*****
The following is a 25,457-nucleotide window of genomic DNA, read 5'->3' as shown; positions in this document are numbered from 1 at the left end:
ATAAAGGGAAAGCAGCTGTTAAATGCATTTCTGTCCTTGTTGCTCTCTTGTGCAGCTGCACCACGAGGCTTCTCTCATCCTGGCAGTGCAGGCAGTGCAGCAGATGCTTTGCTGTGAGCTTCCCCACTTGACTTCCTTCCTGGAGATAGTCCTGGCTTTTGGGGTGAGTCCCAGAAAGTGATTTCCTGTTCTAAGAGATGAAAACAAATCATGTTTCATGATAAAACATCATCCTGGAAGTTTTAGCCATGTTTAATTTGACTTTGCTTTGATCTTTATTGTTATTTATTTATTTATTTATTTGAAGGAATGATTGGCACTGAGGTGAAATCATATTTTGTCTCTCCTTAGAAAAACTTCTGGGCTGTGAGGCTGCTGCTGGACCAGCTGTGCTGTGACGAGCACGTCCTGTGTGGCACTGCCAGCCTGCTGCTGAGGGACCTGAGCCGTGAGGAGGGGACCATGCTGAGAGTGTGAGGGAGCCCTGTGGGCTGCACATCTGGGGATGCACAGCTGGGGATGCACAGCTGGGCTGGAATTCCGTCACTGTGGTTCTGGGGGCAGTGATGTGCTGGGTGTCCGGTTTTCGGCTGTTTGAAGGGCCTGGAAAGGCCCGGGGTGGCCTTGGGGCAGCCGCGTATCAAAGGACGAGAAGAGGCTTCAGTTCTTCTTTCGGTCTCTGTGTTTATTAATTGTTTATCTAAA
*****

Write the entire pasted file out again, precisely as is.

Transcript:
The following is a 25,457-nucleotide window of genomic DNA, read 5'->3' as shown; positions in this document are numbered from 1 at the left end:
ATAAAGGGAAAGCAGCTGTTAAATGCATTTCTGTCCTTGTTGCTCTCTTGTGCAGCTGCACCACGAGGCTTCTCTCATCCTGGCAGTGCAGGCAGTGCAGCAGATGCTTTGCTGTGAGCTTCCCCACTTGACTTCCTTCCTGGAGATAGTCCTGGCTTTTGGGGTGAGTCCCAGAAAGTGATTTCCTGTTCTAAGAGATGAAAACAAATCATGTTTCATGATAAAACATCATCCTGGAAGTTTTAGCCATGTTTAATTTGACTTTGCTTTGATCTTTATTGTTATTTATTTATTTATTTATTTGAAGGAATGATTGGCACTGAGGTGAAATCATATTTTGTCTCTCCTTAGAAAAACTTCTGGGCTGTGAGGCTGCTGCTGGACCAGCTGTGCTGTGACGAGCACGTCCTGTGTGGCACTGCCAGCCTGCTGCTGAGGGACCTGAGCCGTGAGGAGGGGACCATGCTGAGAGTGTGAGGGAGCCCTGTGGGCTGCACATCTGGGGATGCACAGCTGGGGATGCACAGCTGGGCTGGAATTCCGTCACTGTGGTTCTGGGGGCAGTGATGTGCTGGGTGTCCGGTTTTCGGCTGTTTGAAGGGCCTGGAAAGGCCCGGGGTGGCCTTGGGGCAGCCGCGTATCAAAGGACGAGAAGAGGCTTCAGTTCTTCTTTCGGTCTCTGTGTTTATTAATTGTTTATCTAAA